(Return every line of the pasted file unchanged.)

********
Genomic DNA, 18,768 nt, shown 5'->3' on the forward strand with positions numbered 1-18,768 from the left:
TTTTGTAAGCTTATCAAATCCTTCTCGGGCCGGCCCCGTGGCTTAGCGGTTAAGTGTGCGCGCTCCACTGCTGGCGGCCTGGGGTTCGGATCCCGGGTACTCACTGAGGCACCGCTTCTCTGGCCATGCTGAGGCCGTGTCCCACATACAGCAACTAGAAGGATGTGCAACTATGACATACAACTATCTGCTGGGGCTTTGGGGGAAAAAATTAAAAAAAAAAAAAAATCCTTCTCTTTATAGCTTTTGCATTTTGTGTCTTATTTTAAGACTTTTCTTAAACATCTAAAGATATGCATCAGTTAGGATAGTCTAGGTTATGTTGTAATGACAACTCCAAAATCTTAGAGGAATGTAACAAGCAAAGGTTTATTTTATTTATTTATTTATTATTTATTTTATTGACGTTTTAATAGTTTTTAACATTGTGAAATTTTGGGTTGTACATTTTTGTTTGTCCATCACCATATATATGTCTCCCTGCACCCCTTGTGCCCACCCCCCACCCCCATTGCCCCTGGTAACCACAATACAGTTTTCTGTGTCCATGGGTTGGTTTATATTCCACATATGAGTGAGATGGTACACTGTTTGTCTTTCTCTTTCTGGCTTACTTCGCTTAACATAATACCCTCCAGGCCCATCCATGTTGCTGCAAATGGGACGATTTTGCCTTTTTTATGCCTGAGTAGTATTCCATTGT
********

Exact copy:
Genomic DNA, 18,768 nt, shown 5'->3' on the forward strand with positions numbered 1-18,768 from the left:
TTTTGTAAGCTTATCAAATCCTTCTCGGGCCGGCCCCGTGGCTTAGCGGTTAAGTGTGCGCGCTCCACTGCTGGCGGCCTGGGGTTCGGATCCCGGGTACTCACTGAGGCACCGCTTCTCTGGCCATGCTGAGGCCGTGTCCCACATACAGCAACTAGAAGGATGTGCAACTATGACATACAACTATCTGCTGGGGCTTTGGGGGAAAAAATTAAAAAAAAAAAAAAATCCTTCTCTTTATAGCTTTTGCATTTTGTGTCTTATTTTAAGACTTTTCTTAAACATCTAAAGATATGCATCAGTTAGGATAGTCTAGGTTATGTTGTAATGACAACTCCAAAATCTTAGAGGAATGTAACAAGCAAAGGTTTATTTTATTTATTTATTTATTATTTATTTTATTGACGTTTTAATAGTTTTTAACATTGTGAAATTTTGGGTTGTACATTTTTGTTTGTCCATCACCATATATATGTCTCCCTGCACCCCTTGTGCCCACCCCCCACCCCCATTGCCCCTGGTAACCACAATACAGTTTTCTGTGTCCATGGGTTGGTTTATATTCCACATATGAGTGAGATGGTACACTGTTTGTCTTTCTCTTTCTGGCTTACTTCGCTTAACATAATACCCTCCAGGCCCATCCATGTTGCTGCAAATGGGACGATTTTGCCTTTTTTATGCCTGAGTAGTATTCCATTGT